Soccer is a different story. Japan co-hosted the World Cup in 2002, helping increase the popularity of the domestic J-League, which now has three divisions, and drive youth participation in the sport.
World Rugby hopes to mimic that success, but indications are it will be a harder task. There are 10 times as many registered soccer players in Japan than there are rugby players. Rugby, versions of which were first played in the 1860s by expat Britons in Yokohama, has been most fervently played by the country’s elite colleges. After being largely shunned before and during World War II, the sport experienced a revival in postwar Japan, growing to about 300,000 players nationally at the end of the 1980s.
But declining birthrates, the rise of soccer and basketball and a lack of fields for rugby have eroded participation. There are roughly 100,000 rugby players in Japan today, and Japan’s professional rugby league is made up of company teams that provide an avenue for players to earn stable incomes and continue to play after their collegiate days end. The league has attracted well-established foreign players, including New Zealand’s captain, Kieran Read, but as a team sport, rugby still ranks far behind baseball, soccer, basketball and volleyball, and some parents worry about letting their children play collision sports.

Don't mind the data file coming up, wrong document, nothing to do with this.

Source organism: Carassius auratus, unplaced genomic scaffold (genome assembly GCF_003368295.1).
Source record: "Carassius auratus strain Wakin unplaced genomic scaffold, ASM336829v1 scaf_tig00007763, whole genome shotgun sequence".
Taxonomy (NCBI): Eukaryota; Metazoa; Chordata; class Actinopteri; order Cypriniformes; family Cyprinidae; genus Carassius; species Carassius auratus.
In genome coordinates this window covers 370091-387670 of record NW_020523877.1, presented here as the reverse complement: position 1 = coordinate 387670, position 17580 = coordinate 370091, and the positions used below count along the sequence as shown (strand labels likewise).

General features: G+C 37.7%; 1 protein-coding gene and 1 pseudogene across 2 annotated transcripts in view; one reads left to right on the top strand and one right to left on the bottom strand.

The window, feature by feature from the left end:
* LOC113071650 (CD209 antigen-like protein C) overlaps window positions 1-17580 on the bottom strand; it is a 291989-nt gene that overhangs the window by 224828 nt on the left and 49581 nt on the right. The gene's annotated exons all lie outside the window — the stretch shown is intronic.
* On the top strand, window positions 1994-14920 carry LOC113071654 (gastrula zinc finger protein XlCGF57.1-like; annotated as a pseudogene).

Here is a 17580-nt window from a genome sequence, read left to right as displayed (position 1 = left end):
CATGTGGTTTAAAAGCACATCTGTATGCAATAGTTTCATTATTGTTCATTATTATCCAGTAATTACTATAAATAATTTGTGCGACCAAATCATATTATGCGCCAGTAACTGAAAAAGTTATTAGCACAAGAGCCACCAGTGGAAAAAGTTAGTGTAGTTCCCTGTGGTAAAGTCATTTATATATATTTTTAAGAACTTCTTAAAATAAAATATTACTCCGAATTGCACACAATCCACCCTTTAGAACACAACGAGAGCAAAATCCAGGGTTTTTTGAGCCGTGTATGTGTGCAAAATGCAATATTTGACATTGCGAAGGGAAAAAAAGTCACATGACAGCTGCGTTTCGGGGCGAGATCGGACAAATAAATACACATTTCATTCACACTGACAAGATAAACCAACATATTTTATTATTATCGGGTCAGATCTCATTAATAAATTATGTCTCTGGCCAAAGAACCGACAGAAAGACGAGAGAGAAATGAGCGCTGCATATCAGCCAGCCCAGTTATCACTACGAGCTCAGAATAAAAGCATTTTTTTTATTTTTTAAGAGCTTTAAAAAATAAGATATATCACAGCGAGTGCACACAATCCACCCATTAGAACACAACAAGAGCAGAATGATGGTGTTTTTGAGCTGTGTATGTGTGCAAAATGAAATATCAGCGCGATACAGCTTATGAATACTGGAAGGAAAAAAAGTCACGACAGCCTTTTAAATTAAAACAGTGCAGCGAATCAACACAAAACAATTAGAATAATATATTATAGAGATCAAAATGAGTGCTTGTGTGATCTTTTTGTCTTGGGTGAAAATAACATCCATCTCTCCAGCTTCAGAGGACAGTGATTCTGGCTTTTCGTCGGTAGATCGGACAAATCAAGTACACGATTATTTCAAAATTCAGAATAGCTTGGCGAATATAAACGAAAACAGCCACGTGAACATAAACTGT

“Japanese rugby union members are struggling with increasing the number of players, but the World Cup is a big chance for us to try to figure out how to get more children to start playing,” said Masayuki Kobayashi, who began playing rugby in high school in the 1960s and was on the national team in college. “Kids want to play, but parents became very concerned about rugby.”
Kobayashi said he hoped that a younger generation of leaders at the country’s Rugby Football Union will bring changes to training methods, which for years have focused on endless drills and practices instead of improvisation. As a result, Japanese teams have been technically proficient but not as talented at ad-libbing during matches.
“The Japanese rugby culture is totally different,” said Mike Galbraith, who has lived in Japan for decades and written extensively on rugby there. “It’s a kind of martial art, and it didn’t just start with rugby. And it’s more about the Japanese cultural approach to sport with extreme training and dedication.”
The Brave Blossoms will need to marshal all their energy if they hope to topple South Africa again. After beating heavyweights like Ireland and Scotland to advance to the knockout round, Japan wants to beat the Springboks again to show that their upset four years ago — perhaps the greatest in the history of the Rugby World Cup — was no accident.
“We’ve now made history,” said Leitch, Japan’s New Zealand-born captain. “We’ve managed to the get to the last eight. But what’s ahead of us is important.”
Joe Ritchie contributed reporting from Hong Kong.